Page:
For instance, the Daily Stormer published its 88th weekly digest of white supremacist content from the site in PDF, ePub and Build file format on April 28, 2019, in response to its vitriolic content being taken offline repeatedly by web hosting providers.
“We began publishing a redistributable and archival weekly magazine for two reasons,” read the April 28, 2019, edition’s introduction. “The first was that we wanted to give people the ability to spread our publication as samizdat to evade this global censorship regime. Secondly was that it is easily archivable, and there’s a nonzero chance that the publisher and staff of this website will be murdered by global Jewry before all is said and done and we want a survivable record for history’s sake of what we actually said and did.”
As violence tied to far-right extremist communities, particularly those online, intensifies, participants are becoming more aware of potential legal and reputational liability. The project of removing violent and terroristic content that defines many of these spaces online is in direct conflict with many users’ attempts to glorify those who commit extremist violence and the materials that inspired them.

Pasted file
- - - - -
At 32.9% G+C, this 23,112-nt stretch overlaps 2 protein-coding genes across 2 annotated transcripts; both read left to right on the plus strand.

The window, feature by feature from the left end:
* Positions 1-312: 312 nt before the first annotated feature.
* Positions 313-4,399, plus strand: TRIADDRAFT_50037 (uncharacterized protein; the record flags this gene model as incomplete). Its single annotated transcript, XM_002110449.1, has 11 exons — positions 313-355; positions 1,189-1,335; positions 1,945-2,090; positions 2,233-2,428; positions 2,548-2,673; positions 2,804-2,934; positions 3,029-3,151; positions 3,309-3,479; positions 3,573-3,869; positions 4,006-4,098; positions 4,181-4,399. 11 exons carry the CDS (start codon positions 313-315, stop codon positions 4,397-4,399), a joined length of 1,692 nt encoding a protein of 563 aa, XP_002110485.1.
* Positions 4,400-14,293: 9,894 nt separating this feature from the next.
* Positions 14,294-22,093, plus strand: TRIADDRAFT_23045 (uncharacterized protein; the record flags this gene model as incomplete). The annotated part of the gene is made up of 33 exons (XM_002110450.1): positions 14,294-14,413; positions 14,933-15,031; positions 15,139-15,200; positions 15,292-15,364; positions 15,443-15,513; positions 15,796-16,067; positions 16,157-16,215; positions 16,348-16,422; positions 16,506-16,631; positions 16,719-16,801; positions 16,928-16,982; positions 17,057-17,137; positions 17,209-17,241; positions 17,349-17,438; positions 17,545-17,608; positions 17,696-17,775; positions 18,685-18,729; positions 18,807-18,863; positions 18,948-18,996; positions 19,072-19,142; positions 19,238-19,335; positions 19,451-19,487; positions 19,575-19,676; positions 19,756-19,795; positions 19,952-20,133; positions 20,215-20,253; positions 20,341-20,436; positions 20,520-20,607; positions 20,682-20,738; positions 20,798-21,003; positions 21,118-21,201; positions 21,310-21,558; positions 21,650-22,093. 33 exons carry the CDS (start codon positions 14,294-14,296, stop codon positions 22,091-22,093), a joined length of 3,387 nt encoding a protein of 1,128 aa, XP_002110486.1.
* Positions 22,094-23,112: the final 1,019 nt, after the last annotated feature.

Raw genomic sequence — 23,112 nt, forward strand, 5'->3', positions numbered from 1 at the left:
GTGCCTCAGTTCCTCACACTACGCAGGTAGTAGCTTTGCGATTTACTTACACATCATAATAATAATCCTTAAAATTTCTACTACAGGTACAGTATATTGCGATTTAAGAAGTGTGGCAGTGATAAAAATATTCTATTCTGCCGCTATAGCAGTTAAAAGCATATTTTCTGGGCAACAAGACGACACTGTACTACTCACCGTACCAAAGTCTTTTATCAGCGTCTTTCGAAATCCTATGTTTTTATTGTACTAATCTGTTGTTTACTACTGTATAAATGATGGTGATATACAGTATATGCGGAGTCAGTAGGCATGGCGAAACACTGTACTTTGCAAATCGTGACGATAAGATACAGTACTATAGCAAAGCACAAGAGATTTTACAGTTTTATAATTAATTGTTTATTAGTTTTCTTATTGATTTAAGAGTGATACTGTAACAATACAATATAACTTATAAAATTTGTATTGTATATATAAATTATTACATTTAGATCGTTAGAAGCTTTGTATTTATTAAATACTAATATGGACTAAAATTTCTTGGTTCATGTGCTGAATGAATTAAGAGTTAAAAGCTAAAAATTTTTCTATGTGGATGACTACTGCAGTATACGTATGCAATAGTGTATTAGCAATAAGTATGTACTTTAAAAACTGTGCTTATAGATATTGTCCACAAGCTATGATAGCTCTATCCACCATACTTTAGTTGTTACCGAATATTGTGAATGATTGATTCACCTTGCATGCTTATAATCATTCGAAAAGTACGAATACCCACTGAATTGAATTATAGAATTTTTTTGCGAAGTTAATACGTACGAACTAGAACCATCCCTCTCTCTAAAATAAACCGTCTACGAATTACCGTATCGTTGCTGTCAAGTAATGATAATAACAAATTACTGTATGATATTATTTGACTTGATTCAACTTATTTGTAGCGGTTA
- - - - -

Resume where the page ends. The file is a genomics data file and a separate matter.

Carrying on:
As these Discord servers illustrate, while extremist communities are resilient and committed to spreading violent ideologies, meaningful content moderation can change the paradigm.
Unicorn Riot (UR), an independent media organization, has published chat logs from Outer Heaven, the Pathetic Life of an Average /K/ommando, and several other related Discord servers, commonly known as chat rooms. The release is part of UR's efforts to expose far-right online spaces promoting the New Zealand shooting.